In addition, the history of human activity and sailing in the Dead Sea is investigated. The declining sea level of the Dead Sea and the receding coastal soils, which until recently were submerged, are thoroughly surveyed to find evidence that may shed light on the history of human activity at sea. Over the years, various anchors from different periods were collected and identified, indicating periods in which they were used to sail across the Dead Sea, and the technologies that were used at that time.
Lead researcher: Dr. Gideon Hadas
Staff: Volunteers during the excavation season
Research of desert areas is made challenging by the limited access to extensive desert areas and the high spatio-temporal diversity that characterizes the desert. Satellite imagery methods can overcome these challenges and facilitate research. By using satellite imagery taken from various sensors, researchers acquire information about vast expanses, with high temporal and spatial resolution and without having to physically reach any point of interest within the studied area. The research team specializes in developing remote sensing methods specified to the desert environment, and processing local information. Many of the research projects combine hydrology and remote sensing technologies.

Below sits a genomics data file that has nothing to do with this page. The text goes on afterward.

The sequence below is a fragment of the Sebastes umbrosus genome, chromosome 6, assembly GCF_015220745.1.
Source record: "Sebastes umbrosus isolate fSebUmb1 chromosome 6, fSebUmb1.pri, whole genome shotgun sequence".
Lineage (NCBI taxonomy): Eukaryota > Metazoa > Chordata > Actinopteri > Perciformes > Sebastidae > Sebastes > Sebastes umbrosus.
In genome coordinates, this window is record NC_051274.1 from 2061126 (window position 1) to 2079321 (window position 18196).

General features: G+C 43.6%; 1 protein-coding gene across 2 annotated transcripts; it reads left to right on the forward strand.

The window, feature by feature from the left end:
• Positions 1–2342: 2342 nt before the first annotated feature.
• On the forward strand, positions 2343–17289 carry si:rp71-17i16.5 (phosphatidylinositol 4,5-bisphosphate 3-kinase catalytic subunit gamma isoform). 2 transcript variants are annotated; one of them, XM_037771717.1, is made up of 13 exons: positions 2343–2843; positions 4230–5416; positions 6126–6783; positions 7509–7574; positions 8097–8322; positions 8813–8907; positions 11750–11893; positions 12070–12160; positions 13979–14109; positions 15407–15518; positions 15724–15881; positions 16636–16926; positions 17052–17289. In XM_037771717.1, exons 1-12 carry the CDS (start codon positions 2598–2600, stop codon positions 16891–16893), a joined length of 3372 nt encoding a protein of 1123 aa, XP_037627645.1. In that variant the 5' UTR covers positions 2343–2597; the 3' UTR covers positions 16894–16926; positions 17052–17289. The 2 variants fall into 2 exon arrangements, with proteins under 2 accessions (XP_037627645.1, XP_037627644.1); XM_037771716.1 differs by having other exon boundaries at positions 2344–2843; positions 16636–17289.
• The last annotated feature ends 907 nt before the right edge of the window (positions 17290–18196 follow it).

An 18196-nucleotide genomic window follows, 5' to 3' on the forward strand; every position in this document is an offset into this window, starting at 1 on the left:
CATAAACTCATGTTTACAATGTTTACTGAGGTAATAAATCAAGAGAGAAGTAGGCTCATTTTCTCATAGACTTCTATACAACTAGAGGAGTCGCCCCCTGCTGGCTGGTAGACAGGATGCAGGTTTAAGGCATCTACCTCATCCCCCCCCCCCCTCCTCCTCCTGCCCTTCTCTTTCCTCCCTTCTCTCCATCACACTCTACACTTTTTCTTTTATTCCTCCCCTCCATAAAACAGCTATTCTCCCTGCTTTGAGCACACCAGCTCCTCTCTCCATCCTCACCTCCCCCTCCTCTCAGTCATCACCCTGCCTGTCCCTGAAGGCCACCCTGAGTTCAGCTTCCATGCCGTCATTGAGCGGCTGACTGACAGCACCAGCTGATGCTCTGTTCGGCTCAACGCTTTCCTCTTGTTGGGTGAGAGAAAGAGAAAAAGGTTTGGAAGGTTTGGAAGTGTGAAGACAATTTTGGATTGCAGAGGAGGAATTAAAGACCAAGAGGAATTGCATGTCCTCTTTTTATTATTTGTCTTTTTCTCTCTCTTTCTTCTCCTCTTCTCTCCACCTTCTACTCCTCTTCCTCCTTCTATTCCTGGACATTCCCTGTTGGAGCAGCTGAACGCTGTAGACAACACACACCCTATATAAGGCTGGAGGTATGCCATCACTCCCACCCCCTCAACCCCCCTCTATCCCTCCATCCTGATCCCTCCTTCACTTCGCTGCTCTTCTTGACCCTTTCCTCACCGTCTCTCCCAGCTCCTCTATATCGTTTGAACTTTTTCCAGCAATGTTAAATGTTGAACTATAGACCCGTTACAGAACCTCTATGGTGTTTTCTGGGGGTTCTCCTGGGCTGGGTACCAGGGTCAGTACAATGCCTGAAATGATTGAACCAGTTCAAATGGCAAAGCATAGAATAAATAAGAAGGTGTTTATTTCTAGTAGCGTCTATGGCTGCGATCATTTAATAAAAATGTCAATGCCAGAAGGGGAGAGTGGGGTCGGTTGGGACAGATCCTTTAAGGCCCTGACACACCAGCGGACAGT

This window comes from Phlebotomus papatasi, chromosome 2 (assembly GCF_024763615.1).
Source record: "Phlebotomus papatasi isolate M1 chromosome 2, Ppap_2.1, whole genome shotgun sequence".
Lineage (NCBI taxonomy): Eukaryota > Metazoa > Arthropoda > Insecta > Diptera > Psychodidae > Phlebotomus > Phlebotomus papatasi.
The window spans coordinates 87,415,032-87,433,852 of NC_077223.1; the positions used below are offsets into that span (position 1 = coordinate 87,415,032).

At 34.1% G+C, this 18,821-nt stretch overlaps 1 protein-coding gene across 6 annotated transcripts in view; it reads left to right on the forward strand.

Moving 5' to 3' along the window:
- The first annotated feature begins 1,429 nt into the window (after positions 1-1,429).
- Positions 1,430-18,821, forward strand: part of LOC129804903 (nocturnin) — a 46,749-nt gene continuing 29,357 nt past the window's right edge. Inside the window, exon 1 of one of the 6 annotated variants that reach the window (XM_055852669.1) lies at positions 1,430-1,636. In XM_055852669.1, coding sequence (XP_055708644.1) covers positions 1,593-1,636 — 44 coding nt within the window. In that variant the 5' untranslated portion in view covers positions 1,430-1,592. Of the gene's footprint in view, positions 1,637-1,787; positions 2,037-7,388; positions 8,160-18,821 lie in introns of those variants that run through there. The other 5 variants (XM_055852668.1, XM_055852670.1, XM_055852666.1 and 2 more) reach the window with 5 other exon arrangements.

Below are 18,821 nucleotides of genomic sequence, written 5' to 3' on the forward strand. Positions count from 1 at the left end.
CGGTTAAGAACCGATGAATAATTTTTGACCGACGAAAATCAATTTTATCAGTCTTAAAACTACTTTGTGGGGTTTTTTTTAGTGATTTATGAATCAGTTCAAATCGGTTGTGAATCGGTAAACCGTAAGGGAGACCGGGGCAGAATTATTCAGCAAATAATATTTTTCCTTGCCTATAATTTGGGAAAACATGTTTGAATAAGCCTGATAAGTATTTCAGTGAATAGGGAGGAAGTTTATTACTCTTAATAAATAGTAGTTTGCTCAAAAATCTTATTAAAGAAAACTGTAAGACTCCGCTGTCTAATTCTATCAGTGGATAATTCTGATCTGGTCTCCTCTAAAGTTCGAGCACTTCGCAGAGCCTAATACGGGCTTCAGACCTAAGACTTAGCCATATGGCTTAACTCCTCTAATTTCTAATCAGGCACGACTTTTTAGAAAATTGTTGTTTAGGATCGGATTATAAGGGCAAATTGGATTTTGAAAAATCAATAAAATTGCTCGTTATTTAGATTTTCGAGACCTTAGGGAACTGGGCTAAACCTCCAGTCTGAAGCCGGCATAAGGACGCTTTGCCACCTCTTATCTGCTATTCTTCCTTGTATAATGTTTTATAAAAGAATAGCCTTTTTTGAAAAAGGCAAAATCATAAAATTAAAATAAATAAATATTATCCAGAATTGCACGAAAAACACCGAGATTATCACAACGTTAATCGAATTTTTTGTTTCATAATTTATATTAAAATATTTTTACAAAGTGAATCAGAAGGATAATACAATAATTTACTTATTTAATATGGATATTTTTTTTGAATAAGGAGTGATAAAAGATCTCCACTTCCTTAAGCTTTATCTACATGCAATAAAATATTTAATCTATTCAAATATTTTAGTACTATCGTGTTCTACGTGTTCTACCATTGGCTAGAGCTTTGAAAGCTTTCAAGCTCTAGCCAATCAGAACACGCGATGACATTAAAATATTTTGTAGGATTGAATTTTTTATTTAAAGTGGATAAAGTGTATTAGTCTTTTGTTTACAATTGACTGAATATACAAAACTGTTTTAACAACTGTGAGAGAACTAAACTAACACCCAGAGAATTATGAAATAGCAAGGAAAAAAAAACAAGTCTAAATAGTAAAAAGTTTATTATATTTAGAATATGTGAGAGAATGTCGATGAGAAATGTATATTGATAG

Areas of expertise and ongoing projects:
Lead researcher: Dr. Sivan Isaacson
Yosef Avrahami; email@example.com
Technician – remote sensing
Gal Kagan; firstname.lastname@example.org
Technician – GIS
The Skin Research Institute, which is part of the Dead Sea Branch of DSASC, leads applied research and innovative product development for the improved health and function of human skin. Areas of research and development combine cosmetics, dermatology and medicine. The institute’s researchers have extensive experience working with the natural resources unique to the Dead Sea and desert environment, i.e., minerals found in water, soil and air, atmospheric conditions (radiation, oxygen pressure), and endemic medicinal plants.